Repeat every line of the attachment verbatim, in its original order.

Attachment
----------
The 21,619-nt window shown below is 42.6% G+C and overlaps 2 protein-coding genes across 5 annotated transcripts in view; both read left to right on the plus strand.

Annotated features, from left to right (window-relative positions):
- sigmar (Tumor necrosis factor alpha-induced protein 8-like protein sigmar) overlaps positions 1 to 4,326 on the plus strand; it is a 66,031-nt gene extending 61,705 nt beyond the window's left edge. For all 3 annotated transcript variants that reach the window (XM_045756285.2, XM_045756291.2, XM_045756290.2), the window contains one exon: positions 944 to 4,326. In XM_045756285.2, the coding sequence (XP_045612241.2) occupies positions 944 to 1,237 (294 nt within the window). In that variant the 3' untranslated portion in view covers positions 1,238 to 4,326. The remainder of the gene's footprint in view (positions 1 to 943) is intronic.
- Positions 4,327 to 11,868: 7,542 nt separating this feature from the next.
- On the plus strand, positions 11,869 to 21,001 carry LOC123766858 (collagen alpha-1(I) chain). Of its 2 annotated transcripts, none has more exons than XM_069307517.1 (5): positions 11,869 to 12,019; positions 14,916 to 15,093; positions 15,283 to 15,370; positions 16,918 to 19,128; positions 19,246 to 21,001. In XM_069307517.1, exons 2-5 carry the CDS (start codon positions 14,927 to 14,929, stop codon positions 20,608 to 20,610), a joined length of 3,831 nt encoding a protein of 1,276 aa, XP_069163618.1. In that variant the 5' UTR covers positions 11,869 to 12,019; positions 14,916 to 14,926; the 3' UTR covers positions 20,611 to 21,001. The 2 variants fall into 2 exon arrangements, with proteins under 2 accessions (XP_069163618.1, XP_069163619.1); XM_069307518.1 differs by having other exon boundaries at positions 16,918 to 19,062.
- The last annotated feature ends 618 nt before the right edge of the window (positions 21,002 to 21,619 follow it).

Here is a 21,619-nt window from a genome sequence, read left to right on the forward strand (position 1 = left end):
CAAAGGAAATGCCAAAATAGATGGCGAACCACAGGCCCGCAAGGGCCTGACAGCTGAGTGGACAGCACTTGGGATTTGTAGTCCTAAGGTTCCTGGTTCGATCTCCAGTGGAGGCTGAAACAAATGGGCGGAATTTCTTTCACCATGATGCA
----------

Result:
The 21,619-nt window shown below is 42.6% G+C and overlaps 2 protein-coding genes across 5 annotated transcripts in view; both read left to right on the plus strand.

Annotated features, from left to right (window-relative positions):
- sigmar (Tumor necrosis factor alpha-induced protein 8-like protein sigmar) overlaps positions 1 to 4,326 on the plus strand; it is a 66,031-nt gene extending 61,705 nt beyond the window's left edge. For all 3 annotated transcript variants that reach the window (XM_045756285.2, XM_045756291.2, XM_045756290.2), the window contains one exon: positions 944 to 4,326. In XM_045756285.2, the coding sequence (XP_045612241.2) occupies positions 944 to 1,237 (294 nt within the window). In that variant the 3' untranslated portion in view covers positions 1,238 to 4,326. The remainder of the gene's footprint in view (positions 1 to 943) is intronic.
- Positions 4,327 to 11,868: 7,542 nt separating this feature from the next.
- On the plus strand, positions 11,869 to 21,001 carry LOC123766858 (collagen alpha-1(I) chain). Of its 2 annotated transcripts, none has more exons than XM_069307517.1 (5): positions 11,869 to 12,019; positions 14,916 to 15,093; positions 15,283 to 15,370; positions 16,918 to 19,128; positions 19,246 to 21,001. In XM_069307517.1, exons 2-5 carry the CDS (start codon positions 14,927 to 14,929, stop codon positions 20,608 to 20,610), a joined length of 3,831 nt encoding a protein of 1,276 aa, XP_069163618.1. In that variant the 5' UTR covers positions 11,869 to 12,019; positions 14,916 to 14,926; the 3' UTR covers positions 20,611 to 21,001. The 2 variants fall into 2 exon arrangements, with proteins under 2 accessions (XP_069163618.1, XP_069163619.1); XM_069307518.1 differs by having other exon boundaries at positions 16,918 to 19,062.
- The last annotated feature ends 618 nt before the right edge of the window (positions 21,002 to 21,619 follow it).

Here is a 21,619-nt window from a genome sequence, read left to right on the forward strand (position 1 = left end):
CAAAGGAAATGCCAAAATAGATGGCGAACCACAGGCCCGCAAGGGCCTGACAGCTGAGTGGACAGCACTTGGGATTTGTAGTCCTAAGGTTCCTGGTTCGATCTCCAGTGGAGGCTGAAACAAATGGGCGGAATTTCTTTCACCATGATGCA